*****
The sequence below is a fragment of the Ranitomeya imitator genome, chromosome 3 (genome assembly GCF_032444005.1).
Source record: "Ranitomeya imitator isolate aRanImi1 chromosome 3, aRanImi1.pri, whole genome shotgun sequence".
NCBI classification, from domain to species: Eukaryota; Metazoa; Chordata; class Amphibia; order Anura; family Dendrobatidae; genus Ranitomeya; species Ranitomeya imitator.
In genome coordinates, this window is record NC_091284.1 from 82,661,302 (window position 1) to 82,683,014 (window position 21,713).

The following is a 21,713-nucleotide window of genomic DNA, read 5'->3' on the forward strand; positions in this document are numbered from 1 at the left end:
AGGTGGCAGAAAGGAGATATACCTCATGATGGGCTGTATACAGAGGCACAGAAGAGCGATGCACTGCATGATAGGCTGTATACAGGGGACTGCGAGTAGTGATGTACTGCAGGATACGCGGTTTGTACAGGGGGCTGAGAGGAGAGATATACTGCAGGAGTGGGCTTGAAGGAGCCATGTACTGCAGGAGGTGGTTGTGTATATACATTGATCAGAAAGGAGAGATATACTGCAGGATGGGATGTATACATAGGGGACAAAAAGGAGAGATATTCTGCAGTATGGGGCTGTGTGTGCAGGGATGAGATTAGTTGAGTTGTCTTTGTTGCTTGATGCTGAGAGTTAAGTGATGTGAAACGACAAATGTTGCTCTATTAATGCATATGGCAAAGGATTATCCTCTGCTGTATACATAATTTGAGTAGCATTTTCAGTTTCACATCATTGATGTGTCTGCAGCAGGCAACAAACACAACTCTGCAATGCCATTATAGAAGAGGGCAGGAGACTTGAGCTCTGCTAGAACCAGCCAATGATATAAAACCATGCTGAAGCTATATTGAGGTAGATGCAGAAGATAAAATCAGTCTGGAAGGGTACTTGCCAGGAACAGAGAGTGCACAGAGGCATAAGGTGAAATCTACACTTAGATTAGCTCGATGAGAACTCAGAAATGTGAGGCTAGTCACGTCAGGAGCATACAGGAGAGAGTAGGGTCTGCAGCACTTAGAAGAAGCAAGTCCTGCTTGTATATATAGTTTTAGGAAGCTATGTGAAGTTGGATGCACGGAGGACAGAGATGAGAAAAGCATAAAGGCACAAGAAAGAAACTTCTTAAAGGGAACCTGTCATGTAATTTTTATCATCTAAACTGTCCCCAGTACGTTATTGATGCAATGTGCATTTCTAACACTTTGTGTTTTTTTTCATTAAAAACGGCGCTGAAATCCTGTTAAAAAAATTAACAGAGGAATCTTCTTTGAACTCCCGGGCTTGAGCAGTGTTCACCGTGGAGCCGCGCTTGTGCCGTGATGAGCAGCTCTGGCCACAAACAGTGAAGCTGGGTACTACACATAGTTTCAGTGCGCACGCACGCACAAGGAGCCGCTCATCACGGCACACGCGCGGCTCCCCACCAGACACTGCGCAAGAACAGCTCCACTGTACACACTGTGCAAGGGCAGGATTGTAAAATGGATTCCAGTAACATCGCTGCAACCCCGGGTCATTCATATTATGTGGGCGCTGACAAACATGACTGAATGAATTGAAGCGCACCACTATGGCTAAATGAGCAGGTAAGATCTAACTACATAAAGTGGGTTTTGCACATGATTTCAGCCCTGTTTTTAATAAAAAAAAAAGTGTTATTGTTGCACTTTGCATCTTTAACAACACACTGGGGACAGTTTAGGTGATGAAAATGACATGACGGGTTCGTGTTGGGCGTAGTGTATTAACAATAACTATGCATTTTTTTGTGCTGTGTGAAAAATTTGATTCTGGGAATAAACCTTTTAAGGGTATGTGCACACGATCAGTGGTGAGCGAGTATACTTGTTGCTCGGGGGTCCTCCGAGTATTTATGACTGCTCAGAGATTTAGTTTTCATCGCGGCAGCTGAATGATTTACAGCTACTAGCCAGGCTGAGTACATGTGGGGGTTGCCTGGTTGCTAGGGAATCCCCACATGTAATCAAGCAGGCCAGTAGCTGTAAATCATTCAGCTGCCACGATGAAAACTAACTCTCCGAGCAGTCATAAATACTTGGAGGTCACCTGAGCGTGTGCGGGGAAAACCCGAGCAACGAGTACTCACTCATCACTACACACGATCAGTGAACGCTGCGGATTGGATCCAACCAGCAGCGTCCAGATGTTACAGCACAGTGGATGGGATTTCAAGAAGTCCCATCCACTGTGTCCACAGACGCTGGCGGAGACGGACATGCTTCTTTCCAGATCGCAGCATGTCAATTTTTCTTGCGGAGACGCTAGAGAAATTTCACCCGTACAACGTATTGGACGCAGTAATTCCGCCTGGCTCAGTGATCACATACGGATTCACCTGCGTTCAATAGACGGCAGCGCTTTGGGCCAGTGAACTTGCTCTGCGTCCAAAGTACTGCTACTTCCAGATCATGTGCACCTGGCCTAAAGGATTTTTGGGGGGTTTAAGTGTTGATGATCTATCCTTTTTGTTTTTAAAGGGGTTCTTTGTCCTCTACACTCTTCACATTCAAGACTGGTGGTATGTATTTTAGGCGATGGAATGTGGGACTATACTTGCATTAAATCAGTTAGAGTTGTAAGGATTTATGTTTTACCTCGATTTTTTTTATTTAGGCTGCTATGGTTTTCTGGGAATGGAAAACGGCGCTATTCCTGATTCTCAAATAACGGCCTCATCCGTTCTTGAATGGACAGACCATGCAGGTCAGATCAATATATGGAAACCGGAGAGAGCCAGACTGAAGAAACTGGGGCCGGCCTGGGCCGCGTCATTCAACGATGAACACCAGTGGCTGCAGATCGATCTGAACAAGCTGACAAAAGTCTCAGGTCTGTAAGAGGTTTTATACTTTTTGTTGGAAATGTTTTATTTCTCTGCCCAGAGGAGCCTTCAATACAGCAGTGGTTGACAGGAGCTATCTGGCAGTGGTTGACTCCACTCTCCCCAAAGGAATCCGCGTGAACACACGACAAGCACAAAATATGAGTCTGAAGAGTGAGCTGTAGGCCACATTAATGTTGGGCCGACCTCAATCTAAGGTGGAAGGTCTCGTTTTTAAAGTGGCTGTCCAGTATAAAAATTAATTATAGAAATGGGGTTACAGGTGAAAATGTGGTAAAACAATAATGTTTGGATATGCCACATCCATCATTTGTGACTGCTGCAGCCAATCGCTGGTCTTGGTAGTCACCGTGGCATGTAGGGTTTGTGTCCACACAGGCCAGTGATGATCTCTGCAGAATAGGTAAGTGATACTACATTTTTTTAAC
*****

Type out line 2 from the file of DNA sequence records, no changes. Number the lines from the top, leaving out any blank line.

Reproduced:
Source record: "Ranitomeya imitator isolate aRanImi1 chromosome 3, aRanImi1.pri, whole genome shotgun sequence".